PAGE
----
Saturday, December 12, 2015

Objective: Kaliningrad

Yes, Russia's Kaliningrad enclave on the Baltic Sea sandwiched between Poland and Lithuania is a potential problem for NATO access to the Baltic Sea to support Baltic state NATO members, plus Sweden and Finland. But the obvious solution is to capture Kaliningrad.

Sure, this is a problem:

There is a “significant amount of capability” in Kaliningrad, including anti-ship weapons, air defenses, and electronic warfare equipment, Lt. Gen. Ben Hodges, commander of U.S. Army Europe, said Wednesday.

“They could make it very difficult for any of us to get up into the Baltic Sea if we needed to in a contingency,” Hodges said in a briefing at the Pentagon.

Russia's army is far away and if I understand it correctly, Russia keeps just 3 brigades in Kaliningrad. Russia's brigades are smaller and less capable than ours.

If Germany can't concentrate enough troops to beat the Russians there while we react further east and north, why is Germany even a NATO ally?

I've waffled a bit on whether we should contain Kaliningrad or take it, but I've come down firmly on the capture it side. We will need to control the Baltic Sea to fight for the Baltic states, so Kaliningrad has to go.

And it is a nice bargaining chip, too. Which means that a NATO counter-offensive into the Baltic states doesn't need to liberate every piece of land during a war as long as we can threaten to keep Kaliningrad in the peace (or ceasefire) talks should Russia not agree to the status quo ante, territory-wise.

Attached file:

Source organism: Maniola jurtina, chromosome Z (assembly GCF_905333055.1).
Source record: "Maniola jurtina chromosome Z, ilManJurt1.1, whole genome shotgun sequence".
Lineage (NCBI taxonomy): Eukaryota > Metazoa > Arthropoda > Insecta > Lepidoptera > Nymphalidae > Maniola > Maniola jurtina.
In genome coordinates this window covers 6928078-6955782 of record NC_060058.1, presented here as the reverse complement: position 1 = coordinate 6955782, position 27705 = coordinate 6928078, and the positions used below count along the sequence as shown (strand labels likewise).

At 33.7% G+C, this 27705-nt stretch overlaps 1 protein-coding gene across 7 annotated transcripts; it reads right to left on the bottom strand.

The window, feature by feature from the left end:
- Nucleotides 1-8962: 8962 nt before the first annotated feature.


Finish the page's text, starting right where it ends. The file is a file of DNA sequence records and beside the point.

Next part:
UPDATE: And Russia faces the loss of their ability to blackmail the Baltic states with energy stoppages and a future where NATO can cut off Kaliningrad's power:

When Lithuania inaugurates two electrical links to the West on Monday, it will launch a process that will reduce its reliance on Russian electricity, and one day could make Russia dependent on the Baltic grids. ...

Moscow is not so concerned about the links as such, but the country's eventual integration into the European grid and what that will mean for Kaliningrad, the small, heavily militarised Russian region along the Baltic coast wedged between Poland and Lithuania. ...

That is because electricity grids are much like a symphony -– they need a conductor to be in harmony. As long as Lithuania remains synchronised to the Russian grid, Moscow can easily supply electricity to Kaliningrad.

It will be a better world when we focus more on what we can do to a hostile Russia and less on what they can do to us.